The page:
6 February │Gravensteen Lecture │John Sidel (LSE)
Professor John Sidel (LSE) will deliver the lecture, 'From Bohemia to Balintawak, Baku to Bandung, Guangzhou and Dahomey to Dien Bien Phu: Cosmopolitan Origins of Revolution in Southeast Asia'. Gravensteen, Rm. 11, 3-5pm. All are welcome.
Date & Time
6 February 2015
Gravensteen, Room 11
2311 SR Leiden
Reception to follow at the Faculty Club Brasserie
From Bohemia to Balintawak, Baku to Bandung, Guangzhou and Dahomey to Dien Bien Phu: Cosmopolitan Origins of Revolution in Southeast Asia
Official, popular, and scholarly understandings of Southeast Asian history have produced narratives of ‘nationalist revolution’ in the region, in particular in the Philippines, Indonesia, and Vietnam. Benedict Anderson’s classic Imagined Communities, moreover, has provided a template for understanding these revolutions as the culminations of colonial state-led processes leading to the rise of nationalist consciousness, organizing, and mobilization. This lecture, by contrast, presents a complementary and partially contrary picture of these revolutions as produced in considerable measure by developments and trends lying beyond the rise of nationalist imaginings and activism. Drawing on diverse strands of scholarship, the lecture suggests that these revolutions were enabled by forms of cosmopolitan consciousness and connectedness, transnational mobilizing structures and modes of revolutionary brotherhood, and international conflicts and conjunctures. This ‘de-nationalized’, ‘transnationalized’, and ‘internationalized’ account suggests the basis for an alternative understanding of the three great revolutions of modern Southeast Asian history.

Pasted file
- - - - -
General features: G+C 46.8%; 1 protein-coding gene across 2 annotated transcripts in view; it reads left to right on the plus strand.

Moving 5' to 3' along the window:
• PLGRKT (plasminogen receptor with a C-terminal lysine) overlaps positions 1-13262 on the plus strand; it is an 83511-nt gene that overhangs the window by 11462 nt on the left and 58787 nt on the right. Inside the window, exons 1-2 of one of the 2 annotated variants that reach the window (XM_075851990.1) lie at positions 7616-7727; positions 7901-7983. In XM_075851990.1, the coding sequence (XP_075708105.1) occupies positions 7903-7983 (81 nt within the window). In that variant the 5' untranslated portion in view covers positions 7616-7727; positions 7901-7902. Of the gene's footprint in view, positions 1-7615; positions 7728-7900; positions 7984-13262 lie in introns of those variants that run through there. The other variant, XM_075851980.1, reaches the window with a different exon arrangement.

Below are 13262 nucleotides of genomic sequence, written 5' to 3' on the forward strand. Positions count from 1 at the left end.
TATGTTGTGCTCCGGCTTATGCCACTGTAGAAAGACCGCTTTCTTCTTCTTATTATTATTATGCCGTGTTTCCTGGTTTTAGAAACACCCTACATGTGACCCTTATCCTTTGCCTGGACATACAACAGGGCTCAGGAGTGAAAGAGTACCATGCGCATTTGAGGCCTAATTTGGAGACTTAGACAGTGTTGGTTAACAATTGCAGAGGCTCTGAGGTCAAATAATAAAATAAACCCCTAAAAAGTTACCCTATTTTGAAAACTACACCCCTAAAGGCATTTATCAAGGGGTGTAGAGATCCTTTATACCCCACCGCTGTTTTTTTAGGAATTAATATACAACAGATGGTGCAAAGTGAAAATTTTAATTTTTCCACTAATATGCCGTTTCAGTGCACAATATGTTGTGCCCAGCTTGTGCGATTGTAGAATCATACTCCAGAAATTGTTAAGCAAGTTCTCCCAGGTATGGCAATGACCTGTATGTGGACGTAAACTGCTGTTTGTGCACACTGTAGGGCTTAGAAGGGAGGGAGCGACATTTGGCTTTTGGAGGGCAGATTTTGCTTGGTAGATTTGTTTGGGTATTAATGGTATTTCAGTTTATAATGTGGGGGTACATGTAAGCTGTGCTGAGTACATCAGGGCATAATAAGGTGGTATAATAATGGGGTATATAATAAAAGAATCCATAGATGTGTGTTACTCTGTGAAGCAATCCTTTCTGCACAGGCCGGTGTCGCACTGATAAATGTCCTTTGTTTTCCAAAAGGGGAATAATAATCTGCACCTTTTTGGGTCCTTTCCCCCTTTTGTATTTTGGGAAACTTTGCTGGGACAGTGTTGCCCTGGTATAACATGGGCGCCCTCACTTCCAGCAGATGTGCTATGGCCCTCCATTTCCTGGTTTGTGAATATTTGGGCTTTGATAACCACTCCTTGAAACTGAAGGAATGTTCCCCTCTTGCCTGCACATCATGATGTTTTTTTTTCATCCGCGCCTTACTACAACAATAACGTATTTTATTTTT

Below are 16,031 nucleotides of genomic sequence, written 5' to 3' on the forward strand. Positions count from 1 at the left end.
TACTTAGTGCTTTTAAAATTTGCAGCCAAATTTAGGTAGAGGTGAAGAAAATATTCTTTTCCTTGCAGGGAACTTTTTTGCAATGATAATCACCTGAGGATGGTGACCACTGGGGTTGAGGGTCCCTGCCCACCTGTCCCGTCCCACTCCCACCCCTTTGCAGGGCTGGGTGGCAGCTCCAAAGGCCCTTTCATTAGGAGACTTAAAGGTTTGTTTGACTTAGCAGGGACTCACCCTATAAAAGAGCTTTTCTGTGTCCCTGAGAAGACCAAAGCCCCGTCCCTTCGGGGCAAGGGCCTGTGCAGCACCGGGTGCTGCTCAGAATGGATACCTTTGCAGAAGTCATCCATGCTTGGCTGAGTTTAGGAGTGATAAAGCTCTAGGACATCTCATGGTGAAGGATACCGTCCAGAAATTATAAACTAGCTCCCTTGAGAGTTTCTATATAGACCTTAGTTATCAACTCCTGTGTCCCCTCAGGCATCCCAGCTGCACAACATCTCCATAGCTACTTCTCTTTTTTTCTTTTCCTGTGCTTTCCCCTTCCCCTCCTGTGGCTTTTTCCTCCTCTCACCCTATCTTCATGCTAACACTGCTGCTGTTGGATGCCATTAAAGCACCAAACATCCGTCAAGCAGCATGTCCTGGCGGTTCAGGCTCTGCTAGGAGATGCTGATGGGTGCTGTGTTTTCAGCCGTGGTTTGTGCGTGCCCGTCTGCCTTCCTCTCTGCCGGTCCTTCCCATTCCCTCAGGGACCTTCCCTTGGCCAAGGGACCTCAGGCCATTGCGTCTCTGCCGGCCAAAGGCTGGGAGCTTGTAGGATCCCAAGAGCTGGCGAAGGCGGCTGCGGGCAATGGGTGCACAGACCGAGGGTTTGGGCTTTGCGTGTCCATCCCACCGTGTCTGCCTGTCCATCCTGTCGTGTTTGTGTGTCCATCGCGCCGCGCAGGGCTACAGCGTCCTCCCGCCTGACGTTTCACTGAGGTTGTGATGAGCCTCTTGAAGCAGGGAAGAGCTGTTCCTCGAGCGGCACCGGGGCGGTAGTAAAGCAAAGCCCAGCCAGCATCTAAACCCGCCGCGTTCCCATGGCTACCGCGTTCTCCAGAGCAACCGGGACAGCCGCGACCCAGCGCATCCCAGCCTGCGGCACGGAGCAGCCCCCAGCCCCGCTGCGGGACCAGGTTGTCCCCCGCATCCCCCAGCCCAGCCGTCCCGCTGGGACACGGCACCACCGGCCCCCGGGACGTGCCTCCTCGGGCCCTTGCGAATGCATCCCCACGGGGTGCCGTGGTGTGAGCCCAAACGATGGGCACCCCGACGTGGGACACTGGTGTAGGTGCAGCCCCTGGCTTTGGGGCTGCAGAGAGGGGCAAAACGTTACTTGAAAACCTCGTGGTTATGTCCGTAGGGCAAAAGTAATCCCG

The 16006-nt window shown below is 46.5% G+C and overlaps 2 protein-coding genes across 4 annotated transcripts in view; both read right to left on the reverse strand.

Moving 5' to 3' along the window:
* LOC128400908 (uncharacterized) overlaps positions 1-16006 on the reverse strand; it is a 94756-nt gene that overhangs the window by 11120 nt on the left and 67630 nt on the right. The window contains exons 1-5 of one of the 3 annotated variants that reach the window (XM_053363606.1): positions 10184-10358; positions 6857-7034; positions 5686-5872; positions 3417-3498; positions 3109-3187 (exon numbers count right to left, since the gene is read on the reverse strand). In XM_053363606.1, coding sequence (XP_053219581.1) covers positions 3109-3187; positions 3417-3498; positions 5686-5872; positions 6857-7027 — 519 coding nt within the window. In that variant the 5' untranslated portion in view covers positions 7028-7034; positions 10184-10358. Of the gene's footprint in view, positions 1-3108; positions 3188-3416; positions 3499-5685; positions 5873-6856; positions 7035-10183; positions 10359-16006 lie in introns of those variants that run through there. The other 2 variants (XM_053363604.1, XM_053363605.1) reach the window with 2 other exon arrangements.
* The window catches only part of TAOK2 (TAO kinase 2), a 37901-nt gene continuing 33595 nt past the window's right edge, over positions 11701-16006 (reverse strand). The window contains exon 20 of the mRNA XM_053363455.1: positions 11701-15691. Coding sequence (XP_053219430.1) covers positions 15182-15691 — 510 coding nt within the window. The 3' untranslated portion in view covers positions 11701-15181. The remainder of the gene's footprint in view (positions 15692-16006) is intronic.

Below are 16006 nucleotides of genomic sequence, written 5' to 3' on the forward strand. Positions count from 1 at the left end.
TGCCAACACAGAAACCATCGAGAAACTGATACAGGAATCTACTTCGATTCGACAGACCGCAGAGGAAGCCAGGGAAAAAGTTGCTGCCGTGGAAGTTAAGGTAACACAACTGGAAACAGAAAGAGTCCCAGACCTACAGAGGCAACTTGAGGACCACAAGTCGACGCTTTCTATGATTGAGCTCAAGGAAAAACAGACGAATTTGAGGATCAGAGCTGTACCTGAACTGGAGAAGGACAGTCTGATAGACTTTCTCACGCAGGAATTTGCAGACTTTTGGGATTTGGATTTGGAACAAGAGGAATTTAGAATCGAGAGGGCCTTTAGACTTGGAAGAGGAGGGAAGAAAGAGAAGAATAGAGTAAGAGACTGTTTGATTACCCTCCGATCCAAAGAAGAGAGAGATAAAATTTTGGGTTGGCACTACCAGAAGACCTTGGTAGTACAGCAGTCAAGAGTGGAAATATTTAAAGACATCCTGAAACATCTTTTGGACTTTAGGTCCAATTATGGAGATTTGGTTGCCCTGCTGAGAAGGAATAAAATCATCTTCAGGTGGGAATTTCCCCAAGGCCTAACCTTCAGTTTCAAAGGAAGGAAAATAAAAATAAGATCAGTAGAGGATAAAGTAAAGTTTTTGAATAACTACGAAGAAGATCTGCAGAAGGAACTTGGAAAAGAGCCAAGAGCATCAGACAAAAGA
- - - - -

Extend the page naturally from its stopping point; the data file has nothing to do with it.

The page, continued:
John T. Sidel is the Sir Patrick Gillam Professor of International and Comparative Politics at the London School of Economics and Political Science (LSE). He is the author of Capital, Coercion, and Crime: Bossism in the Philippines (Stanford University Press, 1999); (with Eva-Lotta Hedman) Philippine Politics and Society in the Twentieth Century: Colonial Legacies, Postcolonial Trajectories (Routledge, 2000); Riots, Pogroms, Jihad: Religious Violence in Indonesia (Cornell University Press, 2006); and The Islamist Threat in Southeast Asia: A Reassessment (East-West Center, 2007). After many years, he is still working on a book-length manuscript titled “Republicanism, Communism, Islam: Cosmopolitan Origins of Revolution in Southeast Asia,” which he hopes to complete in the months ahead.
The Gravensteen Lectures is a joint initiative started by LGI and AMT. This new series will bring out leading international scholars at the forefront of thinking through historic, contemporary, and emergent transcultural and international connections and their impacts. First Fridays, Gravensteen, 3:00-5:00pm. For the full schedule of speakers and more information about the series, click here.